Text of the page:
“I don’t want to be used as a scapegoat,” Lopes told the L.A. Times. “But I don’t want to throw all that work out the window.”
It was clear the Dodgers longed to add Morgan to their lineup but not at the risk of upsetting Lopes and Morgan knew it. His agent, Tom Reich, did his best not to upset anyone by saying there were “no villains in this matter, certainly not Davey Lopes. He’s the best second baseman in the league. Joe knows that.”
Morgan signed with the Houston Astros and beat the Dodgers in the N.L. West in a one game playoff. In 1982, as a San Francisco Giant, Joe Morgan’s homer off Terry Forster on the final day of the season knocked L.A. out of the playoff hunt.
The following year, Morgan moved to Philadelphia. Reunited with Pete Rose and Tony Perez Morgan did what he did best: beat the Dodgers. The “Wheeze Kids” beat L.A. in the NLCS before losing to Baltimore in the World Series.
At the conclusion of the ’83 season, Lasorda decided he was due a raise. He was fresh off leading the Dodgers to their first World Series win since 1965 along with back-to-back playoff appearances and he wanted to get paid.
In his book, My 30 Years in Dodger Blue, Fred Claire described what happened next.
“Tommy and I met for breakfast at the Bonaventure Hotel in downtown Los Angeles. I made my best pitch… Still Tommy knew Peter (O’Malley) was going to have the final say when it came to the manager of the Dodgers.”
The two returned to Dodger Stadium where Lasorda met with O’Malley. According to Claire the meeting didn’t last long and when it was over he went to O’Malley’s office while Lasorda headed to his office to make some phone calls.
When Claire arrived he was informed it was time to search for a new manager. In the room was Claire, O’Malley, G.M. Al Campanis and Scouting director Ben Wade. Claire suggested Morgan and there was soon consensus.
Morgan was still technically a member of the Phillies, so Claire called Phillies owner Bill Giles to request permission to speak to Morgan.
No sooner did O’Malley hang up with Giles did the phone ring again. It was Lasorda calling from his office asking if O’Malley’s previous offer was still on the table. Informed it was, Lasorda took it.
Joe Morgan spent 1984 with the Oakland A’s and then retired. According to Claire, he never realized how close he came to becoming Lasorda’s replacement.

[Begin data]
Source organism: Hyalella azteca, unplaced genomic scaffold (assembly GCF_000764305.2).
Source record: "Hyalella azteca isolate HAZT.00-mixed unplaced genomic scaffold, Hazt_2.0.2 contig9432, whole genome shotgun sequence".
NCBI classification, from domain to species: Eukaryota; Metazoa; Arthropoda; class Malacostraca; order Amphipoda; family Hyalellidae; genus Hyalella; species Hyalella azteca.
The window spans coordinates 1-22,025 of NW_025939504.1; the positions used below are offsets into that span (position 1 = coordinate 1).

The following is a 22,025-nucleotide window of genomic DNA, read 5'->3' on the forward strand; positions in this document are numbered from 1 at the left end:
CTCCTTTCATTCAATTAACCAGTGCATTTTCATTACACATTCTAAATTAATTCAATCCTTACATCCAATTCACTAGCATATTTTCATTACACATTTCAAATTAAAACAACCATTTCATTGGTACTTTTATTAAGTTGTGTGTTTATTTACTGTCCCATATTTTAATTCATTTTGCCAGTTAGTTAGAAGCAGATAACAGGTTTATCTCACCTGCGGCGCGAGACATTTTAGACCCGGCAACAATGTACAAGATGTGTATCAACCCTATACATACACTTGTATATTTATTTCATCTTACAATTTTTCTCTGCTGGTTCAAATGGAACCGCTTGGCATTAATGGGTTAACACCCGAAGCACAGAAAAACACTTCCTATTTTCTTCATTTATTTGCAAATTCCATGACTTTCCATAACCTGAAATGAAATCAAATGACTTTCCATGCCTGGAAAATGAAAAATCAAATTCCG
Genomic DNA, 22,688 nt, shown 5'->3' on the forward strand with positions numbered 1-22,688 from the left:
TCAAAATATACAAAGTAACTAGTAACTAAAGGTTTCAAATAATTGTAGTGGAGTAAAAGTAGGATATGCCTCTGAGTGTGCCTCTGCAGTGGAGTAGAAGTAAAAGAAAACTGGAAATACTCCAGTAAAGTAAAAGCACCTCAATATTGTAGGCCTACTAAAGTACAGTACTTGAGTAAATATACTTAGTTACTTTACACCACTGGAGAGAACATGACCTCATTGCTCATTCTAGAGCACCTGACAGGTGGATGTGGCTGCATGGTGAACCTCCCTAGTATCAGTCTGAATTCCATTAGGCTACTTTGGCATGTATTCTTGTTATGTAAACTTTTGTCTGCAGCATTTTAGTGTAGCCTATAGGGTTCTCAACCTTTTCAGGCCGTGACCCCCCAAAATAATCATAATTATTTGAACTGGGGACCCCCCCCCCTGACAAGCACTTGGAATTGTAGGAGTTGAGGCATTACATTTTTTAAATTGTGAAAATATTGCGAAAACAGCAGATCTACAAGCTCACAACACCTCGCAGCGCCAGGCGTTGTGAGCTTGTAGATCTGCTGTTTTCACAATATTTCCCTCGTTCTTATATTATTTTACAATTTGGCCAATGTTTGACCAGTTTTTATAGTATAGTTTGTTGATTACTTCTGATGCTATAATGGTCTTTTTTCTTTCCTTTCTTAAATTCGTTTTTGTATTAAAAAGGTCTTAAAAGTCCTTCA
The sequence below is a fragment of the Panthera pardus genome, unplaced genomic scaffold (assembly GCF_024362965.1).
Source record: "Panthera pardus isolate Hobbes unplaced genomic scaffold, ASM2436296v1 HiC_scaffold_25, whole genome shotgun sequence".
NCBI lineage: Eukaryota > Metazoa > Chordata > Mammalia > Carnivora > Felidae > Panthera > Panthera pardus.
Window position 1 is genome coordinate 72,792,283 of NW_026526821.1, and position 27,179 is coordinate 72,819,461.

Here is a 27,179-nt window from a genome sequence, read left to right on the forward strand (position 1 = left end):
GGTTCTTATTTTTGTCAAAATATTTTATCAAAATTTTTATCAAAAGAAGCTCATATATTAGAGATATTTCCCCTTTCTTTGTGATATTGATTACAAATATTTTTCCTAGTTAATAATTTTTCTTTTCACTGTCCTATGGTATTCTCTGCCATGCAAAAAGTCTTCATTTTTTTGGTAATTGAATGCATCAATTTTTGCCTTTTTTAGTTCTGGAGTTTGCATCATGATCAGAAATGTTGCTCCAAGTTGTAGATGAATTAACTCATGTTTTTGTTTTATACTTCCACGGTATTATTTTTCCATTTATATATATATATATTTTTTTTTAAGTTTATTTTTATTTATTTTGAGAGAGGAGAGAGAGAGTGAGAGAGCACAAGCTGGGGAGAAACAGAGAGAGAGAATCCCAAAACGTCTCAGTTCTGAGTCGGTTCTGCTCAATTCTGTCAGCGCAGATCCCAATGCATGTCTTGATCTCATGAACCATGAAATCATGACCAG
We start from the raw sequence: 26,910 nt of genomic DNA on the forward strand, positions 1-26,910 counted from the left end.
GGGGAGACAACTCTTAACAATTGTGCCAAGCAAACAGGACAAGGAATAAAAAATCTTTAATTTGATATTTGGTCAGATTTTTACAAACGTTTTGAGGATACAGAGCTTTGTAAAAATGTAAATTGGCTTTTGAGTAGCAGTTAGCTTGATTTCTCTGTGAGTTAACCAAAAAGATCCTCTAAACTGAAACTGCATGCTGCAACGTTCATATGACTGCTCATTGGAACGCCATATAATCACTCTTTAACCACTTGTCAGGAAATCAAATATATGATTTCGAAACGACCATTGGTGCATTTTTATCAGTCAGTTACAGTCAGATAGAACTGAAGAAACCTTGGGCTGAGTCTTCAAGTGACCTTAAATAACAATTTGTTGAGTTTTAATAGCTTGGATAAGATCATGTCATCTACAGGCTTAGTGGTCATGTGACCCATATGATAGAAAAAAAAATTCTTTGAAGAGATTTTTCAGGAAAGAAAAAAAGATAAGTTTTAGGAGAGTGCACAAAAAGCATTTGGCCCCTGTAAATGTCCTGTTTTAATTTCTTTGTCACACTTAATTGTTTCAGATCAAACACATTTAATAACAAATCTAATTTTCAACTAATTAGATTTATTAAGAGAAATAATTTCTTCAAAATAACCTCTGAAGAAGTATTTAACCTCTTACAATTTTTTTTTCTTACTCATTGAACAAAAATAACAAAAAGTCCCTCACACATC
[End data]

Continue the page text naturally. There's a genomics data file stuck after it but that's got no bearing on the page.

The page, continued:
That’s what the 1980 pennant race came down to in the National League. The American League race produced some drama, but the NL pennant race was outstanding and it doesn’t get its due. It had everything, including two divisions that came down to the final weekend. Here are seven reasons the 1980 pennant race was fantastic.
The Pirates Fade
The Pirates were the defending World Series champs and a consensus pick to repeat. They had their core back and held a 5 game lead in the NL East in May. By the morning of September 1st that lead was down to just a half game and they were in a tailspin.
From August 25th through September 9, the Pirates lost 13 of 15 games and were basically out of the race. The Buccos went 10-17 in September, enduring a five game losing streak at beginning of month and a six game skid to end the month, turning half game lead into an eight game deficit by the end of September.
“This is the first time in my 10 years as a big league manager that a club I managed didn’t have a good September,” said Pirates Manager Chuck Tanner. “That has been the big difference. We haven’t won like we used to in September.”
The Astros Inner Turmoil
The 1980 Houston Astros had an extremely talented roster, including one of the top pitching staffs in baseball. Then J.R. Richard went down.
That certainly would be enough to torpedo a lot of teams, but not this Astros team. There was another situation brewing under the surface, however, and it threatened to rip the team apart.
In his book, Joe Morgan – A Life in Baseball, Morgan recounts how he called a players-only meeting in August after a series against the Padres in San Diego. He challenged his teammates to be less selfish and he singled people out. It worked.